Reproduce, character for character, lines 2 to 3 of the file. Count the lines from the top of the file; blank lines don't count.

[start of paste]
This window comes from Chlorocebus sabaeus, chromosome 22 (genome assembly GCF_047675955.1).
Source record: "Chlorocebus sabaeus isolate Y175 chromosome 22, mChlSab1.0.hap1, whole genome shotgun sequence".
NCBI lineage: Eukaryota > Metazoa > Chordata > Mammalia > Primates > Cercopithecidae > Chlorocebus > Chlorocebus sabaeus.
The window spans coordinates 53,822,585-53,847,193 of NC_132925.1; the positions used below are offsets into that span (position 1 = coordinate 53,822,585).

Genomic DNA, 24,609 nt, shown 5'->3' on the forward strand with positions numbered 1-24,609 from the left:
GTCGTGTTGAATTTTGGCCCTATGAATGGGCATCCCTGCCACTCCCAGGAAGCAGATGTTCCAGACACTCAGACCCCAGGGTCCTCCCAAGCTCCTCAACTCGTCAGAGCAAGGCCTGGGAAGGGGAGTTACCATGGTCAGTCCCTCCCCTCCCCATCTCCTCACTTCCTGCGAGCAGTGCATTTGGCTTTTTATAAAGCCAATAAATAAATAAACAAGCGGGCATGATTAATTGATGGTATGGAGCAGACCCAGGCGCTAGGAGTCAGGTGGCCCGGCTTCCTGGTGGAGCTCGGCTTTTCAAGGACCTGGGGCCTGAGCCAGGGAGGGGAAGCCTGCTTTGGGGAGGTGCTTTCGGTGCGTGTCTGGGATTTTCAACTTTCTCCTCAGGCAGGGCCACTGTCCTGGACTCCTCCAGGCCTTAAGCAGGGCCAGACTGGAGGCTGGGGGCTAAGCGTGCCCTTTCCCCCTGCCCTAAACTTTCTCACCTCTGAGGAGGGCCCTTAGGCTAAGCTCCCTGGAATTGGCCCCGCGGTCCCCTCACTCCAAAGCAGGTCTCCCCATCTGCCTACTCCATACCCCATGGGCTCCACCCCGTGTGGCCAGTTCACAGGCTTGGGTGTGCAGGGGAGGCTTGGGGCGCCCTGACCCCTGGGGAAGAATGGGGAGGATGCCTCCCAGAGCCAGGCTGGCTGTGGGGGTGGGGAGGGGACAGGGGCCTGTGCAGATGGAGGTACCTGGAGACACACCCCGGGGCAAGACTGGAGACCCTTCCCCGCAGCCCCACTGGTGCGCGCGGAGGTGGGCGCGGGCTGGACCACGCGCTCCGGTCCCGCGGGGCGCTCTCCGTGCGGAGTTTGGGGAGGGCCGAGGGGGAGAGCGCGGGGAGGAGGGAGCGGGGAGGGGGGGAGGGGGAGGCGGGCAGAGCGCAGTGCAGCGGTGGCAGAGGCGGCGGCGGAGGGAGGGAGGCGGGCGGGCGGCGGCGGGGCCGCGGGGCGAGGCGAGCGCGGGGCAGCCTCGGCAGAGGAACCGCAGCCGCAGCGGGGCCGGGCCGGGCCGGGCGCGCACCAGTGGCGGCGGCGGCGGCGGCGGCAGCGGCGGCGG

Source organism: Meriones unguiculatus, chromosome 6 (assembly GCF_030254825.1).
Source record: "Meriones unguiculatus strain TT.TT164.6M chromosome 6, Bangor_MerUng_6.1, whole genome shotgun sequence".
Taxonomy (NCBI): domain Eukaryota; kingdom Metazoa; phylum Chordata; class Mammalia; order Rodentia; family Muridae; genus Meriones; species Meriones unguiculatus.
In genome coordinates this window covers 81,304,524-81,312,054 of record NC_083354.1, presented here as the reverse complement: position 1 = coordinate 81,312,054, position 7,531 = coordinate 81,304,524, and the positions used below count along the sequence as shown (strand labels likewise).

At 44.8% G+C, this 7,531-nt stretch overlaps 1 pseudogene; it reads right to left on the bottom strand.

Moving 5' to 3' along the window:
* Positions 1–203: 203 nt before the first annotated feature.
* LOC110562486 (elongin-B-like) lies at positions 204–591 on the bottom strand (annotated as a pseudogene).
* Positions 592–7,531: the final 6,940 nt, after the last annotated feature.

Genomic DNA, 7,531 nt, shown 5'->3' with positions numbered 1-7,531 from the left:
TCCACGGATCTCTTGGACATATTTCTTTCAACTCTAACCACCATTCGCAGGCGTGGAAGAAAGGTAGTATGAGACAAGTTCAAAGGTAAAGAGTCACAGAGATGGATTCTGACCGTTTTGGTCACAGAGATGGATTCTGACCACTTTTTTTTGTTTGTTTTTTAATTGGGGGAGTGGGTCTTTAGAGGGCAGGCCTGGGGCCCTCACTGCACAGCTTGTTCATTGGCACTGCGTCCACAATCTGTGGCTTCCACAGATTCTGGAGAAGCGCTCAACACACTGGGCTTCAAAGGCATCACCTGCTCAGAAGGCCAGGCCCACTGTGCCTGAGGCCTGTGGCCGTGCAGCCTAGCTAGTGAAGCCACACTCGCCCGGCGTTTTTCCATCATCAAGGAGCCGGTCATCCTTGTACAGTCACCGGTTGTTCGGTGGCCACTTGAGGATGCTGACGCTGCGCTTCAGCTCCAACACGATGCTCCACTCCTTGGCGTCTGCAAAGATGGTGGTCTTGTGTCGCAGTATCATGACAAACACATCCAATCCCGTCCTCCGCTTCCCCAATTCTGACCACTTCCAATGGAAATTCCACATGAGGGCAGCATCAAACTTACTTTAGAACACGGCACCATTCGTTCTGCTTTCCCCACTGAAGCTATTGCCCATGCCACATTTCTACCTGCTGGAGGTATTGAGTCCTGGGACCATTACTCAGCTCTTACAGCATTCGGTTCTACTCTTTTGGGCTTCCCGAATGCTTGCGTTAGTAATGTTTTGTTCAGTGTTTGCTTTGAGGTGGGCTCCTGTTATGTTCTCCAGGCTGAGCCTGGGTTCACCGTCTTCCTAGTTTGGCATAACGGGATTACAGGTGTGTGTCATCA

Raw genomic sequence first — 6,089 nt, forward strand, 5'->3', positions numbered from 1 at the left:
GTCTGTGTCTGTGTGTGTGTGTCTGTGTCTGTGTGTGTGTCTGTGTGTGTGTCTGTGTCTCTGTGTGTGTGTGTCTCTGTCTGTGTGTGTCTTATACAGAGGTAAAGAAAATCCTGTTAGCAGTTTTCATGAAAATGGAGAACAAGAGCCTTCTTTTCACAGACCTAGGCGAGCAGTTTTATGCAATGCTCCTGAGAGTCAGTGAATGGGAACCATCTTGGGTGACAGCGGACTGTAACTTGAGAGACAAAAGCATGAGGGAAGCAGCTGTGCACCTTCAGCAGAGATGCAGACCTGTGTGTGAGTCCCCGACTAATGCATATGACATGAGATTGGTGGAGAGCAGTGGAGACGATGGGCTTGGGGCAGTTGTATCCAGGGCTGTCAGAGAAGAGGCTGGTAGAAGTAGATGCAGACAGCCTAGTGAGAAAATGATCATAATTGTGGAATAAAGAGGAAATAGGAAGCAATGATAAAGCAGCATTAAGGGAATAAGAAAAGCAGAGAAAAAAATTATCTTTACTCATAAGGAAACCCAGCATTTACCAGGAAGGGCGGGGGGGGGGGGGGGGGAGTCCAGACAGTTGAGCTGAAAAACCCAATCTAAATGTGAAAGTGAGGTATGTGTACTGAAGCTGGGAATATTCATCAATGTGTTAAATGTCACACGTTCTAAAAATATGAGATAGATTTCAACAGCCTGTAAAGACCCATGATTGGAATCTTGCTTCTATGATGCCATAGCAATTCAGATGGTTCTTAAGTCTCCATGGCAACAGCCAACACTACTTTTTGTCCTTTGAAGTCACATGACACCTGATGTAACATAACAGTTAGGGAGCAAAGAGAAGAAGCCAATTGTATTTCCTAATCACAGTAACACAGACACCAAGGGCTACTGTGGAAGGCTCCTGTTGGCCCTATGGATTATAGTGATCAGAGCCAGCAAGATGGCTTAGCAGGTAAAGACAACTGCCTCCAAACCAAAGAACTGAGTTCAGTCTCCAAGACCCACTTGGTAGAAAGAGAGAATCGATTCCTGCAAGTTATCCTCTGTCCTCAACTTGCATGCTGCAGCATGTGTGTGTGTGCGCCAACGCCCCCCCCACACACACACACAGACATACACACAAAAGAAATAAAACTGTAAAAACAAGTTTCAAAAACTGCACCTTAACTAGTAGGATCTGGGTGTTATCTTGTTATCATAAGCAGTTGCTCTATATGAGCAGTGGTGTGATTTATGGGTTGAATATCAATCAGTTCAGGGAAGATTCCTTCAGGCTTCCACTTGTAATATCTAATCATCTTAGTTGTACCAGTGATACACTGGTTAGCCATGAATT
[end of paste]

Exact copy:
Source record: "Chlorocebus sabaeus isolate Y175 chromosome 22, mChlSab1.0.hap1, whole genome shotgun sequence".
NCBI lineage: Eukaryota > Metazoa > Chordata > Mammalia > Primates > Cercopithecidae > Chlorocebus > Chlorocebus sabaeus.